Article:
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dc.creatorPham Ngoc Hai
dc.date.accessioned 2013-06-03T22:18:04Z
dc.date.available 2013-06-03T22:18:04Z
dc.date.issued 2011-03-03
dc.identifier.citation Pham Ngoc Hai, interview by Pham Diem Huong. March 03, 2011. Vietnamese American Heritage Foundation oral history interviews, 2011, MS 647, Woodson Research Center, Fondren Library, Rice University. https://hdl.handle.net/1911/71267.
dc.identifier.urihttps://hdl.handle.net/1911/71267
dc.description This recording and transcript form part of a collection of oral history interviews conducted by the Vietnamese American Heritage Foundation and donated to the Chao Center for Asian Studies at Rice University. This collection includes video recordings of interviews with Vietnamese Americans native to or living in Texas. This interview forms part of the national 500 Oral Histories Project conducted by the Vietnamese American Heritage Foundation.
dc.description.abstract Phạm Ngọc Hải was born on October 12, 1925 at Hai Duong, Vietnam, a small peaceful, farming village. His father was a city official of Hai Duong. When Hai was 7, his father transferred to Nam Dinh, a large city unlike Hai Duong, and the family followed. Tragically, in 1948, Hai's passed away in a war accident. Hai was the favorite child because after a series of miscarriages, he became the first child. At Nam Dinh, Hai's mother successfully gave birth to 5 younger siblings, and Hai got his Tu Tai 1 before going to Ha Nam. Hai says that he looks up to his mother and views her as a very courageous woman; after the series of miscarriages and the death of Hai's father, she was very depressed. However, she was able to carry on with her life and care for her children. In 1950, Hai's family moved to Hanoi. Here, Hai was imprisoned for 2 months for attempting to smuggle persons into the city. When Vietnam was divided in 1954, Hai's family was in Hanoi. He did not have the opportunity to continue his education because the family was so poor. Instead, he worked to provide for his family. In 1953, he enlisted in the military, and a year later, his family fled into the South. Before entering the military, Hai married; he and his wife also fled into the South by plane in 1954, the same year his son was born. Hai's wife was a nurse at Hai Phong; after giving birth, she transferred to Hue for one year, then to Saigon where she lived until 1975. Hai and his wife together had 5 children--2 songs and 3 daughters. Hai's oldest son later drowned in an attempt to vuot bien. Hai reached the title of Lieutenant Colonel in the army. From 1963 to 1975, Hai was also involved in the "Tieng Noi Tu Do" radio station in Saigon. In his opinion, he preferred the "De Nhat Cong Hoa," the reign of Presdient Ngo Dinh Diem. He says that the atmosphere and culture during that time was easy-going, peaceful, and Diem was generous and genuinely cared about the people. In 1975, Hai was imprisoned in a Viet Cong "trai cai tao" prison camp for 10 years, and was not released until 1985. During this time, Hai was transferred to many different prison camps throughout the South and North. He recalls life in prison as difficult; it was emotionally, mentally, and physically draining. There was never enough food and the forced labor was grueling. In 1990, the U.S. created a program that allowed those who were in priosn for more than 3 years to flee Vietnam. Hai was included in this group, and fled the country through H.O. 4 by plane to San Francisco, California. In 1995, Hai moved to Houston, Texas to be closer to his son who has an engineering job there and his sister who lives in Houston. Hai has remained there since. As a devout Catholic, Hai today is involved in regligious affairs, as well as in other organizations and issues in the community. He serve as the head of the Senior Council in Southeast Houston.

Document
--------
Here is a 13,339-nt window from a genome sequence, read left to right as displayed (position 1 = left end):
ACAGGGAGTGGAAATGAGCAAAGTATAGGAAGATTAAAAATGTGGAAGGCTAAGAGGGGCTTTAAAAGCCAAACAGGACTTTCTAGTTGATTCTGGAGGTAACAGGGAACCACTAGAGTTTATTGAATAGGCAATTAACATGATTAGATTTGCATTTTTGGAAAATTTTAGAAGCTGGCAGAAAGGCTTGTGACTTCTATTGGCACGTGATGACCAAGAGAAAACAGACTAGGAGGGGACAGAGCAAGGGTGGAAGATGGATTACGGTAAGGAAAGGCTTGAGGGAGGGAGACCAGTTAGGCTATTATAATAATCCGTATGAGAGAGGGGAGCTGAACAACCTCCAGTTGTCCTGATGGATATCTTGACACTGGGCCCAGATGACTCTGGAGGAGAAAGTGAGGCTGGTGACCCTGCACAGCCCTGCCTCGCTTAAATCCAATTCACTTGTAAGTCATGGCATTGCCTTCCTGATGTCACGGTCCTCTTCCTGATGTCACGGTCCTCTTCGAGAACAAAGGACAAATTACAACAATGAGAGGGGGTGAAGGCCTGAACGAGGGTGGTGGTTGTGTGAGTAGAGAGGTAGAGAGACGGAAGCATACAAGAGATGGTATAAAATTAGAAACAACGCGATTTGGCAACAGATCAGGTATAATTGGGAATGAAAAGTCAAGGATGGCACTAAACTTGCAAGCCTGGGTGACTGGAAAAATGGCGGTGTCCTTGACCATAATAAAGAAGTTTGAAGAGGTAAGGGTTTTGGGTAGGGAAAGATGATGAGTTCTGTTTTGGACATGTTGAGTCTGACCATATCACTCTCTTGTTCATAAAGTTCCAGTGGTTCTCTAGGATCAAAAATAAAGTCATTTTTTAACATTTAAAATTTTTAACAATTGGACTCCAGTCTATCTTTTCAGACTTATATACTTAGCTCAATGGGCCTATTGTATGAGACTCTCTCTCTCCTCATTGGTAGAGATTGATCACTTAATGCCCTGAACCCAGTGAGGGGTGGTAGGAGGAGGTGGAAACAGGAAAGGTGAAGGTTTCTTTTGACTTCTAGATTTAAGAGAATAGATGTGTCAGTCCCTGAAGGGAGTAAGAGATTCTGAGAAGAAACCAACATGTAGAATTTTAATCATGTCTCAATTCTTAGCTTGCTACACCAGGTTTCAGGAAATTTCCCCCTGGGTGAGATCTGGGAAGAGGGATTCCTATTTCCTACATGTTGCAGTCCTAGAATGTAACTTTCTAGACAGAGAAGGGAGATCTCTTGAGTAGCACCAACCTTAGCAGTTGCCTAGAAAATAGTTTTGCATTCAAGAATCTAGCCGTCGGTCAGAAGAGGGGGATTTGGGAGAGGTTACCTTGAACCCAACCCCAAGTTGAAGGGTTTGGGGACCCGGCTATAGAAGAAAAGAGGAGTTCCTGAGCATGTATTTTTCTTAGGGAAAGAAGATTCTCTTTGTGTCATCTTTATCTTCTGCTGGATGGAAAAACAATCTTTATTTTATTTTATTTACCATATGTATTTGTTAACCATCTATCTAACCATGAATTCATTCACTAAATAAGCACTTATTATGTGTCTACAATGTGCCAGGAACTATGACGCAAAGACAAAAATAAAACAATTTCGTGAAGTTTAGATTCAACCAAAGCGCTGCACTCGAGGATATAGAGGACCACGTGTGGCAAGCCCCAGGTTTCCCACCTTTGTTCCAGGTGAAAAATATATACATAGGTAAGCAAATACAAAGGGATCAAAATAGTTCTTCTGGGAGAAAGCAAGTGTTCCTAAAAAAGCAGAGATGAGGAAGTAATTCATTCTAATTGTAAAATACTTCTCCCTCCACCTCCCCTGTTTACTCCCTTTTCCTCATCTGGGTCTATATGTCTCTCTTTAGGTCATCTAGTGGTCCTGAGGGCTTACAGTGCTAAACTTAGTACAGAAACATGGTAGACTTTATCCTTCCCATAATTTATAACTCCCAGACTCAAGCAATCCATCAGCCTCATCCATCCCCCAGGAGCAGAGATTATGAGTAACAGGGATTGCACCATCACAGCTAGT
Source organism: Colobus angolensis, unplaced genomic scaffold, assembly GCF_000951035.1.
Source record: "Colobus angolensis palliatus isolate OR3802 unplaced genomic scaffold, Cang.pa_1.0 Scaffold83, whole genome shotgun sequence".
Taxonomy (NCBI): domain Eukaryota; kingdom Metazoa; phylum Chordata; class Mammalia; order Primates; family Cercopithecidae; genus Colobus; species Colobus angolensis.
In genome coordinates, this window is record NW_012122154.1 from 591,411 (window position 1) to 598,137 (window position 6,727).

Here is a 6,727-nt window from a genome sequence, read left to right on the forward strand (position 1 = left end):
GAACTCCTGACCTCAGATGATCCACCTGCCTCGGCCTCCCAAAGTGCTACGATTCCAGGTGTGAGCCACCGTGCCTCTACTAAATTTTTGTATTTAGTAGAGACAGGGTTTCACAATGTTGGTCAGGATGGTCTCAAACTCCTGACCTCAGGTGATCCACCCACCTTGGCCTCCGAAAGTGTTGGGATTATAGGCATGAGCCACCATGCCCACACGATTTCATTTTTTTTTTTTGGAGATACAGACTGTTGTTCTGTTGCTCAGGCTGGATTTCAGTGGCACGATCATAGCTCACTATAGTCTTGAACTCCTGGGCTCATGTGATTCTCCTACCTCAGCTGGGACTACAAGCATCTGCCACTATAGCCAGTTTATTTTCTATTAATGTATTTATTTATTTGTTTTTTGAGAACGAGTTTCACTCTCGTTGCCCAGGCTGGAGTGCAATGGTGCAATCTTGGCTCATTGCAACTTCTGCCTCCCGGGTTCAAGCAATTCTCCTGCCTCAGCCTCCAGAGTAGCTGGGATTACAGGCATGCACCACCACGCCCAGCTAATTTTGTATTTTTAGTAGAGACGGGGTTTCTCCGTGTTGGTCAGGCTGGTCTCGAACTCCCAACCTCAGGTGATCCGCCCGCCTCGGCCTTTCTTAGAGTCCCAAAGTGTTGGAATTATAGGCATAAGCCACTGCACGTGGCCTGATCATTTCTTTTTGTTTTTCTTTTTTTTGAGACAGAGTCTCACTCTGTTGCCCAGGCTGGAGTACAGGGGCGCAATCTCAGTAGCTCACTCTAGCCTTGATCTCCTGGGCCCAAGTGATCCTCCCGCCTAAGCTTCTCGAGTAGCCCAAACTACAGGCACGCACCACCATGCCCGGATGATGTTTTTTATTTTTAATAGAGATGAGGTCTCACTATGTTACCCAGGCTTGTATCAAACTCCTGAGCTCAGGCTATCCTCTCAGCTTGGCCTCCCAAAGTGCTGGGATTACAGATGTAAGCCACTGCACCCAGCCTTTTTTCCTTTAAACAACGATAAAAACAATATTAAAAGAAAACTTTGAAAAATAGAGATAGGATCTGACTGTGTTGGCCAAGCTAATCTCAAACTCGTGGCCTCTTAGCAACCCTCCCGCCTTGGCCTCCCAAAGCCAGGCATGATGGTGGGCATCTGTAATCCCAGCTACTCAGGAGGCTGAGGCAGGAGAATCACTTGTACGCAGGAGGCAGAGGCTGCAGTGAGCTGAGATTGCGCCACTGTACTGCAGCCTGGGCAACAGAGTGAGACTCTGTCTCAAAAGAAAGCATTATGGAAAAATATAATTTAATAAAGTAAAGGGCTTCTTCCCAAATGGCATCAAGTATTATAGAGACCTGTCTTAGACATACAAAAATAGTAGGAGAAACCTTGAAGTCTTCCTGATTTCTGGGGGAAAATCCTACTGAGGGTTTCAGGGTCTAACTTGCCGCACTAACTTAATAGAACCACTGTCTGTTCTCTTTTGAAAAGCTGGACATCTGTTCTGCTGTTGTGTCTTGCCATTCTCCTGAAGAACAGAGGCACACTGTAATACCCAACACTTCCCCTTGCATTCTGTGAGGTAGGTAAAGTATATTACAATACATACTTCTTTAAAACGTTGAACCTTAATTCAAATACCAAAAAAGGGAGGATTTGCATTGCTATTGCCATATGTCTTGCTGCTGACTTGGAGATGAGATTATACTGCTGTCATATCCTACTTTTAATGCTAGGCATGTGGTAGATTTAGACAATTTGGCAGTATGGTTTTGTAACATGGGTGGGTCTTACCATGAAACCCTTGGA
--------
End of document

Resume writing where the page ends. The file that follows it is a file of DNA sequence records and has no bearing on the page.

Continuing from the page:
dc.format.extent 01:30:26.32
dc.language.iso vie
dc.publisher Rice University
dc.rights The copyright holder for this material has granted Rice University permission to share this material online.
dc.rightsPermission to examine physical and digital collection items does not imply permission for publication. Fondren Library’s Woodson Research Center / Special Collections has made these materials available for use in research, teaching, and private study. Any uses beyond the spirit of Fair Use require permission from owners of rights, heir(s) or assigns. See http://library.rice.edu/guides/publishing-wrc-materials
dc.title Pham Ngoc Hai video oral history interview and transcript
dc.digitization.specifications This oral history material was born digital, with video originals in mts, mp4 or mpg format, converted by Fondren Library to an archival master format of directly transcoded H.264 video codec and aac audio codec in an MOV wrapper. Derivative video files are compressed H.264 video codec and aac audio codec in an mp4 wrapper, hinted for streaming.
dc.date.digital 2011
dc.source.collection Vietnamese American Heritage Foundation oral history interviews, 2011, MS 647, Woodson Research Center, Fondren Library, Rice University
dc.identifier.digital wrc02797
dc.type.genre oral histories (document genres)
dc.type.dcmi MovingImage
dc.type.dcmi Text
dc.contributor.interviewer Pham Diem Huong
dcterms.accessRights restricted


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